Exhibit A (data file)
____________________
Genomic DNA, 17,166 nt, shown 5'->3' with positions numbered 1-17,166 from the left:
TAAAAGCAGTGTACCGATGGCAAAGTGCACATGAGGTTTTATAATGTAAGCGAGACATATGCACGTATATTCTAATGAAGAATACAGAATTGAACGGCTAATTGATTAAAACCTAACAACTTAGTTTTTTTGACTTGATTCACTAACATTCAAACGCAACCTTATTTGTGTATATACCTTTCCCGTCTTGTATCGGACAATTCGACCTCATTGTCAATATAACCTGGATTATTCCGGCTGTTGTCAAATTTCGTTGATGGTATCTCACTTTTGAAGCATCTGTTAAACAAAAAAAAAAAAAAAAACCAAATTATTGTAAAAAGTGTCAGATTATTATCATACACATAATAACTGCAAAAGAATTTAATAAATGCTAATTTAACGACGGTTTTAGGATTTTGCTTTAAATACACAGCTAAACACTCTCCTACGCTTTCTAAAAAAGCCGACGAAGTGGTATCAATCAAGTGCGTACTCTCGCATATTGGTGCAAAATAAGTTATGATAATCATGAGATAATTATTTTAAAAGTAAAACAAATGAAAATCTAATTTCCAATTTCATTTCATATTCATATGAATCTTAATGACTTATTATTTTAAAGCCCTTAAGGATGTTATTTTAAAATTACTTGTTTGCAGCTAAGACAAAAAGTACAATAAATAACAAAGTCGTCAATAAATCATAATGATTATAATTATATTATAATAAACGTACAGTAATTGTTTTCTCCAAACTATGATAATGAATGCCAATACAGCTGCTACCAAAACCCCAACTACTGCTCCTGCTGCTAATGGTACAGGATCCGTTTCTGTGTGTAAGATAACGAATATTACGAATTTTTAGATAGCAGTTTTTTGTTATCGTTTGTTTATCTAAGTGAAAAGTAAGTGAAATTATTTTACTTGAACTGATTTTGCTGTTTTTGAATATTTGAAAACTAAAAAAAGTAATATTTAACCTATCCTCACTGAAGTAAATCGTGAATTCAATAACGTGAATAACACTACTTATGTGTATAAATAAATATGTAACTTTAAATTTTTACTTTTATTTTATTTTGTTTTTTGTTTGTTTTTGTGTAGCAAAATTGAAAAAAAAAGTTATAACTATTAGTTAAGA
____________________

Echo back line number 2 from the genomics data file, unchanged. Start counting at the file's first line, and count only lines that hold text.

TAAAAGCAGTGTACCGATGGCAAAGTGCACATGAGGTTTTATAATGTAAGCGAGACATATGCACGTATATTCTAATGAAGAATACAGAATTGAACGGCTAATTGATTAAAACCTAACAACTTAGTTTTTTTGACTTGATTCACTAACATTCAAACGCAACCTTATTTGTGTATATACCTTTCCCGTCTTGTATCGGACAATTCGACCTCATTGTCAATATAACCTGGATTATTCCGGCTGTTGTCAAATTTCGTTGATGGTATCTCACTTTTGAAGCATCTGTTAAACAAAAAAAAAAAAAAAAACCAAATTATTGTAAAAAGTGTCAGATTATTATCATACACATAATAACTGCAAAAGAATTTAATAAATGCTAATTTAACGACGGTTTTAGGATTTTGCTTTAAATACACAGCTAAACACTCTCCTACGCTTTCTAAAAAAGCCGACGAAGTGGTATCAATCAAGTGCGTACTCTCGCATATTGGTGCAAAATAAGTTATGATAATCATGAGATAATTATTTTAAAAGTAAAACAAATGAAAATCTAATTTCCAATTTCATTTCATATTCATATGAATCTTAATGACTTATTATTTTAAAGCCCTTAAGGATGTTATTTTAAAATTACTTGTTTGCAGCTAAGACAAAAAGTACAATAAATAACAAAGTCGTCAATAAATCATAATGATTATAATTATATTATAATAAACGTACAGTAATTGTTTTCTCCAAACTATGATAATGAATGCCAATACAGCTGCTACCAAAACCCCAACTACTGCTCCTGCTGCTAATGGTACAGGATCCGTTTCTGTGTGTAAGATAACGAATATTACGAATTTTTAGATAGCAGTTTTTTGTTATCGTTTGTTTATCTAAGTGAAAAGTAAGTGAAATTATTTTACTTGAACTGATTTTGCTGTTTTTGAATATTTGAAAACTAAAAAAAGTAATATTTAACCTATCCTCACTGAAGTAAATCGTGAATTCAATAACGTGAATAACACTACTTATGTGTATAAATAAATATGTAACTTTAAATTTTTACTTTTATTTTATTTTGTTTTTTGTTTGTTTTTGTGTAGCAAAATTGAAAAAAAAAGTTATAACTATTAGTTAAGA